193 F.2d 321 (10th Cir. 1951), 4306, Chournos v. United States
|Citation:||193 F.2d 321|
|Party Name:||CHORUNOS v. UNITED STATES.|
|Case Date:||December 20, 1951|
|Court:||United States Courts of Appeals, Court of Appeals for the Tenth Circuit|
Rehearing Denied Feb. 1, 1952.
Milton A. Oman, Salt Lake City, Utah (Milton V. Backman, Salt Lake City, Utah, on the brief), for appellant.
John C. Harrington, Washington, D.C. (Wm. Amory Underhill, Asst. Atty. Gen., Scott M. Matheson, U.S. Atty., Salt Lake City, Utah, and Roger P. Marquis, Atty., Dept. of Justice, Washington, D.C., on the brief), for appellee.
Before HUXMAN, MURRAH and PICKETT, Circuit Judges.
PICKETT, Circuit Judge.
The plaintiff, as owner of a large tract of unfenced grazing land in Utah, brought this action under the Federal Tort Claims Act, 28 U.S.C.A. § 1346(b), to recover damages resulting from the alleged improper administration of the Taylor Grazing Act, 43 U.S.C.A. § 315 et seq., on public lands contiguous to lands owned and controlled by plaintiff and within the limits of Utah Grazing District No. 1, otherwise known as Promontory Grazing District. This appeal is from a judgment in favor of the defendant.
The district, located in northwestern Utah, was created in April of 1935, and was divided into units for summer and winter grazing. Soon after its establishment in accordance with the Taylor Grazing Act and the Range Code, 43 C.F.R. 161, regular grazing permits to the full carrying capacity of the public lands were issued to the owners of base lands classified as dependent by use on such public lands. There were no public lands available for applicants in lower classifications. Within this district were lands owned by the Southern Pacific Land Company and referred to herein as railroad lands. The district and the company entered into a cooperative agreement whereby the unleased railroad lands would be administered by the district for grazing purposes as though they were public lands, with specified rentals or fees being paid to the company. The lessees of railroad lands were to retain the rights provided for in the Act and the Code to the same extent as any other owner or lessee.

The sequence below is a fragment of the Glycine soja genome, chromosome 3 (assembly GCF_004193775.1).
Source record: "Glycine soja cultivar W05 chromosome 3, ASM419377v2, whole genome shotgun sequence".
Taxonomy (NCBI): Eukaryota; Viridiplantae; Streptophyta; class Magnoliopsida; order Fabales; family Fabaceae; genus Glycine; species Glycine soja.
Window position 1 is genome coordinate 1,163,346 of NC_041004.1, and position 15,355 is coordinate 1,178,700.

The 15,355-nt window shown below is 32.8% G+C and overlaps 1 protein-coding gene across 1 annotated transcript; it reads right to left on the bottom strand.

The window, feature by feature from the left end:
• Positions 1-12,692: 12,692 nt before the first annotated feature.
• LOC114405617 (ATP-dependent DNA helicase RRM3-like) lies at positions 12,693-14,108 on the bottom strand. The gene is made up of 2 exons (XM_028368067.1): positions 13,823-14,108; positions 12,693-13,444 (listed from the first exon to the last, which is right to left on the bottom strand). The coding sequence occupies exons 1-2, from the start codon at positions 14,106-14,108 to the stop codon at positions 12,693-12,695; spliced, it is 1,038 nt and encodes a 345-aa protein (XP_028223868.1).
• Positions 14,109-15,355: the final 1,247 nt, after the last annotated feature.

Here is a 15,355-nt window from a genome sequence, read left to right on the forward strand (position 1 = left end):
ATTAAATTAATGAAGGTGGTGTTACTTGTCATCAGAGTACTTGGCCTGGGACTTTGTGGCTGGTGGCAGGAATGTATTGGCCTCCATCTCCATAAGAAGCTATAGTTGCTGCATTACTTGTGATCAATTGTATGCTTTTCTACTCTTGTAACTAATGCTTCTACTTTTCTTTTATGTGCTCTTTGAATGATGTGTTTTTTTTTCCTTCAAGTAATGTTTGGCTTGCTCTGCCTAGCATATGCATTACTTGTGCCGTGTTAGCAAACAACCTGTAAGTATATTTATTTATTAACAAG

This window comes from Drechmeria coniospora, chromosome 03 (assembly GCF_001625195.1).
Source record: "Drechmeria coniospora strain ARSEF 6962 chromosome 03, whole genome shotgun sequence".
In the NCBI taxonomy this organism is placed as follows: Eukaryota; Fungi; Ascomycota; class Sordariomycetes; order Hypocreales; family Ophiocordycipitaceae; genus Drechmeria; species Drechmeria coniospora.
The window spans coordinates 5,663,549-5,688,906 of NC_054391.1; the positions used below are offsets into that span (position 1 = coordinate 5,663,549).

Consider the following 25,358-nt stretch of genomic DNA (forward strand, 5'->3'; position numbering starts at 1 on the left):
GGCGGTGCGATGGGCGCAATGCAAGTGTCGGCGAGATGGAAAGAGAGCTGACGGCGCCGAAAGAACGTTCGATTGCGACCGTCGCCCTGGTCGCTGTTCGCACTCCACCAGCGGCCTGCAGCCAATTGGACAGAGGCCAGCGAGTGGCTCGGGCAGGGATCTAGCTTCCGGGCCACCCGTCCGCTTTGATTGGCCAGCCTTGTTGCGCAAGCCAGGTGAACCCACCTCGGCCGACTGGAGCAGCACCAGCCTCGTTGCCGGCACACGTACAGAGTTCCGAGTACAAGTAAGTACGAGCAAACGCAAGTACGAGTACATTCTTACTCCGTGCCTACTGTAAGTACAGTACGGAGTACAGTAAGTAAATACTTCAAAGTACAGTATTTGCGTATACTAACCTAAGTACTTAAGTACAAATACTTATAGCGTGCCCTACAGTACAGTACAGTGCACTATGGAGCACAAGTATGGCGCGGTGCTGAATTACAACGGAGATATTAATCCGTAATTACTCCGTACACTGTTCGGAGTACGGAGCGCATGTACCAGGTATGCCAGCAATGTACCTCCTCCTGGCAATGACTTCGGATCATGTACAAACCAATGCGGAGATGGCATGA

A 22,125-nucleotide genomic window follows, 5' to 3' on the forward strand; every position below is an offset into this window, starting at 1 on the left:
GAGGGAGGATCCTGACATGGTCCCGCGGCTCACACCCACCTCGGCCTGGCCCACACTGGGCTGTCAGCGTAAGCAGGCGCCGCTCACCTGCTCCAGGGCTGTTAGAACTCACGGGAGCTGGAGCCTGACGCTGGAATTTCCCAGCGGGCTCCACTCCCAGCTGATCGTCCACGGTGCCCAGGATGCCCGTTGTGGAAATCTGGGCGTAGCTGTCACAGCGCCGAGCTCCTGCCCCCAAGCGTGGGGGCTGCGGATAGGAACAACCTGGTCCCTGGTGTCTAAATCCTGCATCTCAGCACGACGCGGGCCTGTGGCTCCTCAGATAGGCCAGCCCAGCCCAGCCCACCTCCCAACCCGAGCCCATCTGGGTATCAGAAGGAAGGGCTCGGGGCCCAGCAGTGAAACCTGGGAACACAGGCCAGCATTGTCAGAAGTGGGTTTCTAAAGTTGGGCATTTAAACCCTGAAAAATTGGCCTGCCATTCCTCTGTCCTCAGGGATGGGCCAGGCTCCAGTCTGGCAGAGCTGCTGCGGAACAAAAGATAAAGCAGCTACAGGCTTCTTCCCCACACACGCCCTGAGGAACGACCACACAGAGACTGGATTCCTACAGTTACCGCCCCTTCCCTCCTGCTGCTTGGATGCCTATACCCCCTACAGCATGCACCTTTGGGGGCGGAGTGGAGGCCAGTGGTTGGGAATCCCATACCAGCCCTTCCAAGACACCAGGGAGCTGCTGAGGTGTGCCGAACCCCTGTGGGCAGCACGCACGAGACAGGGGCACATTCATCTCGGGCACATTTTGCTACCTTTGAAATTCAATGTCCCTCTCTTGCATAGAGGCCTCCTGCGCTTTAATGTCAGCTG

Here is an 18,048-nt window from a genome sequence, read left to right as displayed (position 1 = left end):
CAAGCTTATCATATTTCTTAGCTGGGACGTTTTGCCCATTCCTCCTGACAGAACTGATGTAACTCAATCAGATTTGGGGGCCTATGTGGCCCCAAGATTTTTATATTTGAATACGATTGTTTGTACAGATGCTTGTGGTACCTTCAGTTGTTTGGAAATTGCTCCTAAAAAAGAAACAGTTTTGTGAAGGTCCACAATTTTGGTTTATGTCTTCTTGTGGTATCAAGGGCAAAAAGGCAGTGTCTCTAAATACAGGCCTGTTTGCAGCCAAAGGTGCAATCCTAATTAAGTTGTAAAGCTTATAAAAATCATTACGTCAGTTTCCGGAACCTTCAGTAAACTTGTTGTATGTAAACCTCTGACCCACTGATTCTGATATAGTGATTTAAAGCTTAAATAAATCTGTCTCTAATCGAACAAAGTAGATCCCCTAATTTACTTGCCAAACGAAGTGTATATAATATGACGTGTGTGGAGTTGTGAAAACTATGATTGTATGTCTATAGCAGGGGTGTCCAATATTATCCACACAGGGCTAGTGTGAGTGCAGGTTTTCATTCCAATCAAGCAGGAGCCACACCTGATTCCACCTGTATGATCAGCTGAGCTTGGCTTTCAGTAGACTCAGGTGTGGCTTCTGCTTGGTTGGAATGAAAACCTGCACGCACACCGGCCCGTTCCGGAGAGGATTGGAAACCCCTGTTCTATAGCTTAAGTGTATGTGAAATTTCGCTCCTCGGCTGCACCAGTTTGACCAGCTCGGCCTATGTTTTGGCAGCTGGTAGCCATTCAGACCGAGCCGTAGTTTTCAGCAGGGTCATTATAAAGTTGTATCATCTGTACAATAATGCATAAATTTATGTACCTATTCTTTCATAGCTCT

The plaintiff had been engaged in the business of raising sheep for many years. His operations had been carried on 150 to 250 miles from the lands over which this dispute arose. He was a landowner and held regular grazing and exchange of use permits issued by the district within the area...
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